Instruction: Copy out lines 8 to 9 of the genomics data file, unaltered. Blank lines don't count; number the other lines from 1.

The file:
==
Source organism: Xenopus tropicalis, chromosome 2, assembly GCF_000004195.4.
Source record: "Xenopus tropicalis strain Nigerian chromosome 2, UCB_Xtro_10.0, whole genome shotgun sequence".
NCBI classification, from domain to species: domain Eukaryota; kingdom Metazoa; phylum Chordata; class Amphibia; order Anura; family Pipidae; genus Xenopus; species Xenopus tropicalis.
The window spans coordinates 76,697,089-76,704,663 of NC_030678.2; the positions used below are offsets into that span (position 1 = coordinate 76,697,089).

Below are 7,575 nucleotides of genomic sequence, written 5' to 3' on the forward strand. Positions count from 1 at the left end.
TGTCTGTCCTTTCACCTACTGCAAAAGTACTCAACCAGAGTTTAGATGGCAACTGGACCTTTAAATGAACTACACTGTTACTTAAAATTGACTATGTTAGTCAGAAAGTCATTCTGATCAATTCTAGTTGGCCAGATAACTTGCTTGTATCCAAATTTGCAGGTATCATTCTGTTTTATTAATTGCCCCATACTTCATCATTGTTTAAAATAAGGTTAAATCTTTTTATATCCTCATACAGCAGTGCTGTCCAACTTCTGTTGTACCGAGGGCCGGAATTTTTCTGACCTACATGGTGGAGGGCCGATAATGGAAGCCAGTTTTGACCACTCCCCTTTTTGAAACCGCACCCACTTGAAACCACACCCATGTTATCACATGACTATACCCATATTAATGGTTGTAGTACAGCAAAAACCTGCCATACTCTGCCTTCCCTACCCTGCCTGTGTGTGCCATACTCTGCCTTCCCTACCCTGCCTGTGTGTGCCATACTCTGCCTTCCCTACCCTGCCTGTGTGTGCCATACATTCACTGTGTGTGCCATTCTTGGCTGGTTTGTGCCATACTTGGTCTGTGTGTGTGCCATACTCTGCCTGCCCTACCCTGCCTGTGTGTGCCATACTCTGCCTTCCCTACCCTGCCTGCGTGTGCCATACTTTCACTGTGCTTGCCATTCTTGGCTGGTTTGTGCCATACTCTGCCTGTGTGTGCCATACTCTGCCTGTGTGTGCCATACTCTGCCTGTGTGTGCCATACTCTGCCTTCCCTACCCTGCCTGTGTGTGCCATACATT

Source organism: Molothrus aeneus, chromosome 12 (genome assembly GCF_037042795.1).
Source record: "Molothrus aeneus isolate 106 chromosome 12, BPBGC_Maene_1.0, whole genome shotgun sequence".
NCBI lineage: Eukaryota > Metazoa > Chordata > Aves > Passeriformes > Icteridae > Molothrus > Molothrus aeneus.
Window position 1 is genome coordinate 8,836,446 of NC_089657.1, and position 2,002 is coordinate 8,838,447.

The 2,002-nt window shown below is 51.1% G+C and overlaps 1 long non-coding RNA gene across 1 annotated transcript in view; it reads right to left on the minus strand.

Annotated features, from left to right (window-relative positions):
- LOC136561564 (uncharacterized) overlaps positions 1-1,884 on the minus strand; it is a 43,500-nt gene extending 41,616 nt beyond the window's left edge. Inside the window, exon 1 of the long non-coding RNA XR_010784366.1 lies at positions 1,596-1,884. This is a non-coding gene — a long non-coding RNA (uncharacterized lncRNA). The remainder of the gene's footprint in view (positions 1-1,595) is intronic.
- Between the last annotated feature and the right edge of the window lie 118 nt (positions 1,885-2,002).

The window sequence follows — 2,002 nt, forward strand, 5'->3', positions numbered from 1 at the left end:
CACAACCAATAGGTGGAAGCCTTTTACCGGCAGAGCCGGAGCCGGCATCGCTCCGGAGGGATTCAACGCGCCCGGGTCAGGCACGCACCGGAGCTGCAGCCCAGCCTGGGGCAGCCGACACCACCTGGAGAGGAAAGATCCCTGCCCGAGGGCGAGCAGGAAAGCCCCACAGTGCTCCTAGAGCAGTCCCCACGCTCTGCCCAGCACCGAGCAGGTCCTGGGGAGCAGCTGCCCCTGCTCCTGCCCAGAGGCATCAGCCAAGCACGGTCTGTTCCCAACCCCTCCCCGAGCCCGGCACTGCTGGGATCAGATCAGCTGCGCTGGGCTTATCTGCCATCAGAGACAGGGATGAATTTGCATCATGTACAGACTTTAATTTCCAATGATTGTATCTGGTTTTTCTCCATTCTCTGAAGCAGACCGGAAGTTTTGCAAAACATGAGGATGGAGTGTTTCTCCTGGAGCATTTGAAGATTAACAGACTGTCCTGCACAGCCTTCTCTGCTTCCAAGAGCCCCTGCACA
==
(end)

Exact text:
Source record: "Molothrus aeneus isolate 106 chromosome 12, BPBGC_Maene_1.0, whole genome shotgun sequence".
NCBI lineage: Eukaryota > Metazoa > Chordata > Aves > Passeriformes > Icteridae > Molothrus > Molothrus aeneus.